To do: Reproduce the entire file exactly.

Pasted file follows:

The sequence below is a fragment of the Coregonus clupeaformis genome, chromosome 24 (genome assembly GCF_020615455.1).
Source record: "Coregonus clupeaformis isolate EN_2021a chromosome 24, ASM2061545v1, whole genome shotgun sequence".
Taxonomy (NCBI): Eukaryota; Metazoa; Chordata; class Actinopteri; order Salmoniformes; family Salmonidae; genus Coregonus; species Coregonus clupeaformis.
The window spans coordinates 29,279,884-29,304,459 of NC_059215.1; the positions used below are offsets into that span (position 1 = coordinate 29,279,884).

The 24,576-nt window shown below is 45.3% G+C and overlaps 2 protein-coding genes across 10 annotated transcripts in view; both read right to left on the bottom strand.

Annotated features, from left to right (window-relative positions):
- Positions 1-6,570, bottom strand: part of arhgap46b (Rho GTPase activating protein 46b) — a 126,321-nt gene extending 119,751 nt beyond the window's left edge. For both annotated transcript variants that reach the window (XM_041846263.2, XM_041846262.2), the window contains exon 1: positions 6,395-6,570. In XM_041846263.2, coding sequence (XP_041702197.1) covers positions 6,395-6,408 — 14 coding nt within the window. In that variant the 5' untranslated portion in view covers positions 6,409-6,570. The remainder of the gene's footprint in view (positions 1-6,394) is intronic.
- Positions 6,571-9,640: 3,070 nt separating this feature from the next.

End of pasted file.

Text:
The sequence below is a fragment of the Coregonus clupeaformis genome, chromosome 24 (genome assembly GCF_020615455.1).
Source record: "Coregonus clupeaformis isolate EN_2021a chromosome 24, ASM2061545v1, whole genome shotgun sequence".
Taxonomy (NCBI): Eukaryota; Metazoa; Chordata; class Actinopteri; order Salmoniformes; family Salmonidae; genus Coregonus; species Coregonus clupeaformis.
The window spans coordinates 29,279,884-29,304,459 of NC_059215.1; the positions used below are offsets into that span (position 1 = coordinate 29,279,884).

The 24,576-nt window shown below is 45.3% G+C and overlaps 2 protein-coding genes across 10 annotated transcripts in view; both read right to left on the bottom strand.

Annotated features, from left to right (window-relative positions):
- Positions 1-6,570, bottom strand: part of arhgap46b (Rho GTPase activating protein 46b) — a 126,321-nt gene extending 119,751 nt beyond the window's left edge. For both annotated transcript variants that reach the window (XM_041846263.2, XM_041846262.2), the window contains exon 1: positions 6,395-6,570. In XM_041846263.2, coding sequence (XP_041702197.1) covers positions 6,395-6,408 — 14 coding nt within the window. In that variant the 5' untranslated portion in view covers positions 6,409-6,570. The remainder of the gene's footprint in view (positions 1-6,394) is intronic.
- Positions 6,571-9,640: 3,070 nt separating this feature from the next.